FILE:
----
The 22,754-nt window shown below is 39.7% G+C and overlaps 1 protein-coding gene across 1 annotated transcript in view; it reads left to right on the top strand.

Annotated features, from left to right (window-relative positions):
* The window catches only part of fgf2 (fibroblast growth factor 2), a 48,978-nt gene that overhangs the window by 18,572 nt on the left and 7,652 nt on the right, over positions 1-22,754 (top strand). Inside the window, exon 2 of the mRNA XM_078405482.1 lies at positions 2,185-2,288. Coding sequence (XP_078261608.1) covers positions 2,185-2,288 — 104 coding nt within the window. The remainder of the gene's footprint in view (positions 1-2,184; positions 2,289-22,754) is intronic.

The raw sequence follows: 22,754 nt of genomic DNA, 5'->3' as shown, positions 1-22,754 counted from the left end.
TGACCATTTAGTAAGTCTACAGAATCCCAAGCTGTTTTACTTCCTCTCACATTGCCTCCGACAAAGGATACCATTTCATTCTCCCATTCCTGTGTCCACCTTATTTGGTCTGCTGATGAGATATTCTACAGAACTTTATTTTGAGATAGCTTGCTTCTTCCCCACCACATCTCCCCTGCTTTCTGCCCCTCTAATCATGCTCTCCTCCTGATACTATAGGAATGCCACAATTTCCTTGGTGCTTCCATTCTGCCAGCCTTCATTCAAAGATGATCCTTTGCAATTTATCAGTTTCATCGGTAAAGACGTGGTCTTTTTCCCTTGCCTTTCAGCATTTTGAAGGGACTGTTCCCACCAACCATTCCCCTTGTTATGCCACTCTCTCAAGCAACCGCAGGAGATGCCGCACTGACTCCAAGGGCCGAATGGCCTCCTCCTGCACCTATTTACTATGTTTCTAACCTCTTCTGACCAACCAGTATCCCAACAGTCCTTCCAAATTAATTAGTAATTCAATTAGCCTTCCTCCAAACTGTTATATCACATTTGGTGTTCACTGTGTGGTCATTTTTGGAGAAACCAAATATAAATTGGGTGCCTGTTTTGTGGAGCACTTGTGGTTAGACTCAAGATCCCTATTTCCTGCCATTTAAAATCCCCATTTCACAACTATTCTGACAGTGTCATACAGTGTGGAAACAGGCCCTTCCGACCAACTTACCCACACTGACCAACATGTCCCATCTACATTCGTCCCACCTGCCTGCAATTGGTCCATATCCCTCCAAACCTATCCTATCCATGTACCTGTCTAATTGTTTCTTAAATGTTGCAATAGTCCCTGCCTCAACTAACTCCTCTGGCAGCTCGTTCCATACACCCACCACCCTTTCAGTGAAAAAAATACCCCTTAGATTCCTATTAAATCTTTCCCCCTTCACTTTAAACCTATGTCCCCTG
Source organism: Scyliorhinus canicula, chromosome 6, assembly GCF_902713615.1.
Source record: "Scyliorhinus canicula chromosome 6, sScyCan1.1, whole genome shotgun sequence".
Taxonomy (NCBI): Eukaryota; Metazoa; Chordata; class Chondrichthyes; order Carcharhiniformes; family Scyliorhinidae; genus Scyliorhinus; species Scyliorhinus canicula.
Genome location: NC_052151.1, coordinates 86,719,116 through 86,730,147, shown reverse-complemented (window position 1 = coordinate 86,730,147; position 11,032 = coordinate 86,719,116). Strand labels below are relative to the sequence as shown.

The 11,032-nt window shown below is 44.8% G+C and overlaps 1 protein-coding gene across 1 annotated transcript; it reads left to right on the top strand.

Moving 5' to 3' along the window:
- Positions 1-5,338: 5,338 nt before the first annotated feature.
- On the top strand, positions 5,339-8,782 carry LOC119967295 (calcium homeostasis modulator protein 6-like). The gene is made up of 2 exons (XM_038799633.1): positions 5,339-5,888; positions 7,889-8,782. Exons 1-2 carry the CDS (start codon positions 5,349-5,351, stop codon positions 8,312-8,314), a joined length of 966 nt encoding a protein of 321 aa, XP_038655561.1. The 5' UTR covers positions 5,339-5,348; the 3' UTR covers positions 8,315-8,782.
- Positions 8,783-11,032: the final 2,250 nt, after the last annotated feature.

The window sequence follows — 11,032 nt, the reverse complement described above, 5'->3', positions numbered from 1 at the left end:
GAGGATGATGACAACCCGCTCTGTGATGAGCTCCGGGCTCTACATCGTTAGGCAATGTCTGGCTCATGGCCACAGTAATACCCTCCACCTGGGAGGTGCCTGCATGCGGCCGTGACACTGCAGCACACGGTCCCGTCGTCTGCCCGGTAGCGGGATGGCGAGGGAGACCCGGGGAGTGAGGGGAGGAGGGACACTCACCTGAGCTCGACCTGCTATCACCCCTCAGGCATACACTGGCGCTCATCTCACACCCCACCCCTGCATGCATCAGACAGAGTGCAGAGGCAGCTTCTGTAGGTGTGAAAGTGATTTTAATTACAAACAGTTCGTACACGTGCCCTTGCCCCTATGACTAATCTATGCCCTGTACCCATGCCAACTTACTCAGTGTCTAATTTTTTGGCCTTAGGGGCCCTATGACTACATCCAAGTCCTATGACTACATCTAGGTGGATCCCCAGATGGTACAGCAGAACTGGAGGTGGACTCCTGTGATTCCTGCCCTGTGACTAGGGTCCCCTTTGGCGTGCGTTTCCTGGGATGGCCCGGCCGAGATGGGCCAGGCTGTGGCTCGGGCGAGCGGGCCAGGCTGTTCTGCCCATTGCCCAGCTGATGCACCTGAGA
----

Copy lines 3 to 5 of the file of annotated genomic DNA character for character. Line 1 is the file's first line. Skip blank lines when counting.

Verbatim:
* The window catches only part of fgf2 (fibroblast growth factor 2), a 48,978-nt gene that overhangs the window by 18,572 nt on the left and 7,652 nt on the right, over positions 1-22,754 (top strand). Inside the window, exon 2 of the mRNA XM_078405482.1 lies at positions 2,185-2,288. Coding sequence (XP_078261608.1) covers positions 2,185-2,288 — 104 coding nt within the window. The remainder of the gene's footprint in view (positions 1-2,184; positions 2,289-22,754) is intronic.

The raw sequence follows: 22,754 nt of genomic DNA, 5'->3' as shown, positions 1-22,754 counted from the left end.
TGACCATTTAGTAAGTCTACAGAATCCCAAGCTGTTTTACTTCCTCTCACATTGCCTCCGACAAAGGATACCATTTCATTCTCCCATTCCTGTGTCCACCTTATTTGGTCTGCTGATGAGATATTCTACAGAACTTTATTTTGAGATAGCTTGCTTCTTCCCCACCACATCTCCCCTGCTTTCTGCCCCTCTAATCATGCTCTCCTCCTGATACTATAGGAATGCCACAATTTCCTTGGTGCTTCCATTCTGCCAGCCTTCATTCAAAGATGATCCTTTGCAATTTATCAGTTTCATCGGTAAAGACGTGGTCTTTTTCCCTTGCCTTTCAGCATTTTGAAGGGACTGTTCCCACCAACCATTCCCCTTGTTATGCCACTCTCTCAAGCAACCGCAGGAGATGCCGCACTGACTCCAAGGGCCGAATGGCCTCCTCCTGCACCTATTTACTATGTTTCTAACCTCTTCTGACCAACCAGTATCCCAACAGTCCTTCCAAATTAATTAGTAATTCAATTAGCCTTCCTCCAAACTGTTATATCACATTTGGTGTTCACTGTGTGGTCATTTTTGGAGAAACCAAATATAAATTGGGTGCCTGTTTTGTGGAGCACTTGTGGTTAGACTCAAGATCCCTATTTCCTGCCATTTAAAATCCCCATTTCACAACTATTCTGACAGTGTCATACAGTGTGGAAACAGGCCCTTCCGACCAACTTACCCACACTGACCAACATGTCCCATCTACATTCGTCCCACCTGCCTGCAATTGGTCCATATCCCTCCAAACCTATCCTATCCATGTACCTGTCTAATTGTTTCTTAAATGTTGCAATAGTCCCTGCCTCAACTAACTCCTCTGGCAGCTCGTTCCATACACCCACCACCCTTTCAGTGAAAAAAATACCCCTTAGATTCCTATTAAATCTTTCCCCCTTCACTTTAAACCTATGTCCCCTG